Are there any proves that they DID approve their own marriages previously to the cerimony or did they just decide they wanted to marry the ladies in question and they went along ?
If Felipe, William, W-A, Haakon-Magnus, Frederik were kings at the time they got married with their commoner wives, as heads of their RH's they would just go along w/o any discussion or asking permission.
In any of these cases is there a Parliament request ? (I think there is so in NL or UK).
In non-regnant houses, things seem to be taken more seriously.
Pr. Leopold Franz, heir to the House of Tuscany, was first married to the daughter of the Marquis de Belzunce, later adopted by her mother's 2nd husband, the Duke of Arenberg, who gave her his name.
AFAIK an adoption does not confer an entry to the Almanach of Gotha and the lady remained a born Belzunce, and in spite of that their marriage was considered equal.
When Pr. Leopold Franz remarried to a commoner, in 1993, he renounced his rights of head of the Tuscan branch in favour of his eldest son, Pr.Sigismond.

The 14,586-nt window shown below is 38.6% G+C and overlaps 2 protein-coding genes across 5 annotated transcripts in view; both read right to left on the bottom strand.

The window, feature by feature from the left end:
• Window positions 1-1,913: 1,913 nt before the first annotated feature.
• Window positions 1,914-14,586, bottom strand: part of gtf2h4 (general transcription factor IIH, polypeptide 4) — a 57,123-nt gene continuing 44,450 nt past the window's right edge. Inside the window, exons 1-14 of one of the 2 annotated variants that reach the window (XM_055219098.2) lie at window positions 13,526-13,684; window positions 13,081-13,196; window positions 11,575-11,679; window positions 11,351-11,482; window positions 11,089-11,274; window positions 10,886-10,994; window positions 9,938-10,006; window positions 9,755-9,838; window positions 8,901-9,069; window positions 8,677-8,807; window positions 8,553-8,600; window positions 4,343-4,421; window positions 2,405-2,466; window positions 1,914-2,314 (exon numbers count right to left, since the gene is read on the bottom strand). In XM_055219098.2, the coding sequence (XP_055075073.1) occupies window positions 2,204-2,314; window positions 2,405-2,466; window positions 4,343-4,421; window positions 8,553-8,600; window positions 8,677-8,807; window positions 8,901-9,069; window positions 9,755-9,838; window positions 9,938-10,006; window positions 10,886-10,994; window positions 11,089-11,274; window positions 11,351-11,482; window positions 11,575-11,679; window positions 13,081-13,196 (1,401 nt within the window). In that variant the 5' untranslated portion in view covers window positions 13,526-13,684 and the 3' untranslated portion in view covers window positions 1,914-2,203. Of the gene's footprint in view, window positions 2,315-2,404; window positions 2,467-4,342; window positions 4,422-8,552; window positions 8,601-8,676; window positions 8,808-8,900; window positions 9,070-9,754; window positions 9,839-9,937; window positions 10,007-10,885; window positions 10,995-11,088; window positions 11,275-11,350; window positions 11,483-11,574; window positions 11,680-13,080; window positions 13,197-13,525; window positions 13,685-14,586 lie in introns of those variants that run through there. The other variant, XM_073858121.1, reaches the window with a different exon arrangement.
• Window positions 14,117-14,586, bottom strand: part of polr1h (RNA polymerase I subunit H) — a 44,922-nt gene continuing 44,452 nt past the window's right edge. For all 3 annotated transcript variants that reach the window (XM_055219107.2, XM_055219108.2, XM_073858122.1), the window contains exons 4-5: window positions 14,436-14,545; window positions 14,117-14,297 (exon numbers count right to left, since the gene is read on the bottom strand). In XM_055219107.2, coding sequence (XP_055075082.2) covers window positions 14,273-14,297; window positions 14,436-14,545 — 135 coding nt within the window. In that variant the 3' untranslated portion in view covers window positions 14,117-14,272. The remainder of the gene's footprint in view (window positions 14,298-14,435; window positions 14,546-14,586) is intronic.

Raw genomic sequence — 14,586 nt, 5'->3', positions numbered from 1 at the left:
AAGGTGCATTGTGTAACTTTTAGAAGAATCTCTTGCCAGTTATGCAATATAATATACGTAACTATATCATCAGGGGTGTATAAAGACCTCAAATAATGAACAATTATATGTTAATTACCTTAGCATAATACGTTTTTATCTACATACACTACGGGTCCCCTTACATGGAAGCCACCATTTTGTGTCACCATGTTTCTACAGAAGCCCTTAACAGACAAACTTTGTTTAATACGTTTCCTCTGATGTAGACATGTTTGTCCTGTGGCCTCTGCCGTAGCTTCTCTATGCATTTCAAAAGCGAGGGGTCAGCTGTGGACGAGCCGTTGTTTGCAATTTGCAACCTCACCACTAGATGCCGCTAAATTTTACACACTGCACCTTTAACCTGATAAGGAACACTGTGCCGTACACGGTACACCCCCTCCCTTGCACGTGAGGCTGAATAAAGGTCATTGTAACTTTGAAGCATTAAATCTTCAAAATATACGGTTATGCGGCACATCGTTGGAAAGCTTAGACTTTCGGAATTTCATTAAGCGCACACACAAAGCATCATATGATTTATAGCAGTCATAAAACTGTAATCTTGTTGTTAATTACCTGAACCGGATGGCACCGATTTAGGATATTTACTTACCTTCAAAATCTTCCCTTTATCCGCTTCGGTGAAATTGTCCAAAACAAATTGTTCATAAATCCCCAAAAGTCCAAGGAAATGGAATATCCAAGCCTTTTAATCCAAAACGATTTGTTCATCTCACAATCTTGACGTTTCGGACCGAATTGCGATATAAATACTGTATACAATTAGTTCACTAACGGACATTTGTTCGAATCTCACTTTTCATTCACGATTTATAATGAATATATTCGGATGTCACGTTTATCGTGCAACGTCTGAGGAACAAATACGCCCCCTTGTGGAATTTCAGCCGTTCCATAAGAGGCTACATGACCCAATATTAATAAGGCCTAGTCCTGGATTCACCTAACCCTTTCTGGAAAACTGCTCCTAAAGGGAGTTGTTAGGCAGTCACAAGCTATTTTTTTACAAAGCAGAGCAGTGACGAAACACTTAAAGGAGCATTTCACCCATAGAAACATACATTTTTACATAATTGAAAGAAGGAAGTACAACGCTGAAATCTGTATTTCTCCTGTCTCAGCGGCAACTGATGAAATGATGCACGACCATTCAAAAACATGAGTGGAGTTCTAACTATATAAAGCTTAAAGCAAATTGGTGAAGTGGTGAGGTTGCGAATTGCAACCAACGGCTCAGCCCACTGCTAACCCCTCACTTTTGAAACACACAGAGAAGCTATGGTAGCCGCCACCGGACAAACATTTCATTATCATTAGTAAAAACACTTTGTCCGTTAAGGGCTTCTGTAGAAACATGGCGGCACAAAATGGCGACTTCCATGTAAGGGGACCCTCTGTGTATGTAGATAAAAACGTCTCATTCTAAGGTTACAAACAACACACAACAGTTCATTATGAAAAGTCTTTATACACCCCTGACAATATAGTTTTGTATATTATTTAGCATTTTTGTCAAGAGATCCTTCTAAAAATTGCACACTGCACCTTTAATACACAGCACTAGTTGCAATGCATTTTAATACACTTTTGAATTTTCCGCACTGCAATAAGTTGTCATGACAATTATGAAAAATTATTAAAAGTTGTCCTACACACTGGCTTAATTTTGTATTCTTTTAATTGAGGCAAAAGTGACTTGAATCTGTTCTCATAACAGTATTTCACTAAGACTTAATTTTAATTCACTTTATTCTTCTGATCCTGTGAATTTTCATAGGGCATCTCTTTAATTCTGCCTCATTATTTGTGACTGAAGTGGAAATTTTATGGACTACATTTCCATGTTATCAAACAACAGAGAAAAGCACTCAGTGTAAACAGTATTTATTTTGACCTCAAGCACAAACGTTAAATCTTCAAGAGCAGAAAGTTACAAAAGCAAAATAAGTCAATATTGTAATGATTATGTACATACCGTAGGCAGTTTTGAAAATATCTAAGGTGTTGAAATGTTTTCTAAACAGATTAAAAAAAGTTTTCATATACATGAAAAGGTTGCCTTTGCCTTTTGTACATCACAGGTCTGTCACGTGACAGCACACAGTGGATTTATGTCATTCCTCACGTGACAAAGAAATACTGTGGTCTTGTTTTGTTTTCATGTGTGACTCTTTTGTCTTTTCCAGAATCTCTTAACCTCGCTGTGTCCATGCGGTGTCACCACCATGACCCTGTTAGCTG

Was this due to his unequal marriage ?
Odd, because in 1999, Sigismond himself also married unequally and retained the headship of the house as his marriage was not considered morganatic.
The honourable thing to do, of course, is, if one thinks the chosen lady (or man) is not at the height, step aside and live the path.
With all the pressure that surrounded it, it was the case of Edward VIII, that, though the King, could not have his own wedding approved.
Are there any other examples of Heads of Houses, regnant or not, that voluntarily stepped aside due to unequal marriages, and left the path to the spare ?
I don't mean cases like the elder sons of Pr. Louis-Ferdinand of Prussia or Pr. Karl-Emich of Leiningen who were disinherited by their parents.
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